UN Seeks $674 Million In Aid For 2024 As Half Of Haitians Face Starvation.

Photo: Plan International.org. Almost half of Haiti's children are now getting insufficient food, which leads to malnutrition and developmental problems.
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The United Nations launched an appeal for $674 million on Tuesday for humanitarian projects in Haiti, as the Caribbean nation faces soaring violence and a severe food crisis.

A nation of at least 10 million, Haiti has been in turmoil for years, with armed gangs taking over parts of the country and unleashing brutal violence, leaving the economy and public health system in tatters.

The 2021 assassination of the country’s president plunged the country further into chaos.

The crisis deepened last year, the U.N. warned in its humanitarian plan for 2024, as gang violence spread to rural areas and the government’s presence eroded further.

“The worsening security situation, the near-collapse of basic services, the impact of years of drought and natural disasters will leave 5.5 million Haitians highly vulnerable in 2024,” the plan stated.

The plan, estimated to help 3.6 million of those people, would require $673.8 million to do so — an ambitious goal, with international humanitarian operations chronically underfunded.

It says that some 45 percent of the population is now food insecure, including 250,000 children suffering from acute malnutrition.

That makes Haiti “one of the countries in the world with the worst food crisis,” the plan states.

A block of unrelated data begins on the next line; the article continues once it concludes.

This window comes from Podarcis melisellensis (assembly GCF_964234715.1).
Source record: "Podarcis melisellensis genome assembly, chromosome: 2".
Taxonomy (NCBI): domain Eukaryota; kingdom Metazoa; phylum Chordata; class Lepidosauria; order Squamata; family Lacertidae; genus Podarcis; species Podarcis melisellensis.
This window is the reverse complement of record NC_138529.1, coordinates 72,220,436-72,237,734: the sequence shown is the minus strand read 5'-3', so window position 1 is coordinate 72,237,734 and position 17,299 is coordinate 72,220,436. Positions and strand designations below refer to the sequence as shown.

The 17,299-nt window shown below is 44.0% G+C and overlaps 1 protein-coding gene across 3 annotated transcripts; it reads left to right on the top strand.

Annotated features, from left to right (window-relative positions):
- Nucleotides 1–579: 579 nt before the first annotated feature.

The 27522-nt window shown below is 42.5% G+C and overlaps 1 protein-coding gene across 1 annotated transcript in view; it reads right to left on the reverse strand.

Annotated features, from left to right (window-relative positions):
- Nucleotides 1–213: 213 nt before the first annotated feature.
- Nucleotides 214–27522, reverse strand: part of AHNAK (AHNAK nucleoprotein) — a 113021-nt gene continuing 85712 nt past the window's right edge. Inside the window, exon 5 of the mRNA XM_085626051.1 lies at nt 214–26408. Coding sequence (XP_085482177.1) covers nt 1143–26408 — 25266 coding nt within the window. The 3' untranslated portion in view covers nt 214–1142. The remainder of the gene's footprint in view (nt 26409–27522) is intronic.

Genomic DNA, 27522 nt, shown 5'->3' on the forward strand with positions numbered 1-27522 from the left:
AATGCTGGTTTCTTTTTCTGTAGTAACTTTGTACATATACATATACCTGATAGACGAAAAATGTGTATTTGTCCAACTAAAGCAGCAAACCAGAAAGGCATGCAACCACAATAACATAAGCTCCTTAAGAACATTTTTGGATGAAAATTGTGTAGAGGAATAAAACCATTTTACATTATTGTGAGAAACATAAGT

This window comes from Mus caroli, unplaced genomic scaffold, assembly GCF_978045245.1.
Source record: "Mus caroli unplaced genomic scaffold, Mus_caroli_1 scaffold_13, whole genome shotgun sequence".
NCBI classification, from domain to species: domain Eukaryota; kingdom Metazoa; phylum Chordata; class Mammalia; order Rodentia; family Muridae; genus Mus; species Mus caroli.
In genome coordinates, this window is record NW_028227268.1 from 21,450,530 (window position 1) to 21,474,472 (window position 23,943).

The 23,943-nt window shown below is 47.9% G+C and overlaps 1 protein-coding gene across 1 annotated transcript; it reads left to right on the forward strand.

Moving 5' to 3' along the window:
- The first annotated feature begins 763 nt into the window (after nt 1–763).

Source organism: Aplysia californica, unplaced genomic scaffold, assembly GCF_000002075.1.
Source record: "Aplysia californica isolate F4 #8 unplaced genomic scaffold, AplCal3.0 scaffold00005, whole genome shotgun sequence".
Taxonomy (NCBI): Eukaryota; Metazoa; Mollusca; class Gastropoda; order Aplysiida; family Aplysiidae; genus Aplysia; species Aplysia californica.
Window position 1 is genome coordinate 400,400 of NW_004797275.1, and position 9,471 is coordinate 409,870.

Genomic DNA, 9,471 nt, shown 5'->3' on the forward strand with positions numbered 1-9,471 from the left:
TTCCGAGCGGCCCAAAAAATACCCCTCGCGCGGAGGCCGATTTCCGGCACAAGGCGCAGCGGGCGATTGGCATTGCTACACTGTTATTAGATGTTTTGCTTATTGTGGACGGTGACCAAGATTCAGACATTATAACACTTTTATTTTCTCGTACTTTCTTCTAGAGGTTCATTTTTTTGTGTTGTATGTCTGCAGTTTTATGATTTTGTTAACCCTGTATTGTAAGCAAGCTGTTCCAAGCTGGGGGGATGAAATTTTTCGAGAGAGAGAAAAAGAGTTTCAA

Last month, U.N. Secretary-General Antonio Guterres said he was “appalled” by the violence in Haiti, adding that it was “difficult to overstate” the crisis.

This violence has “severely hampered access to basic services, including health and education, with schools slowing down or being forced to close. Nearly 600,000 children live in gang controlled areas,” the plan says.

Nearly half the population has no access to safe drinking water, a situation that is particularly concerning in a country ravaged by a cholera epidemic in recent years.

The U.N. gave the green light to a multi-national security force to deploy to Haiti to help overwhelmed police there regain control.

But the mission, which Kenya has agreed to lead, has been held up by months over logistics issues, a legal challenge in Nairobi, and funding shortfalls.

Sources: VOA, Agence France Presse.


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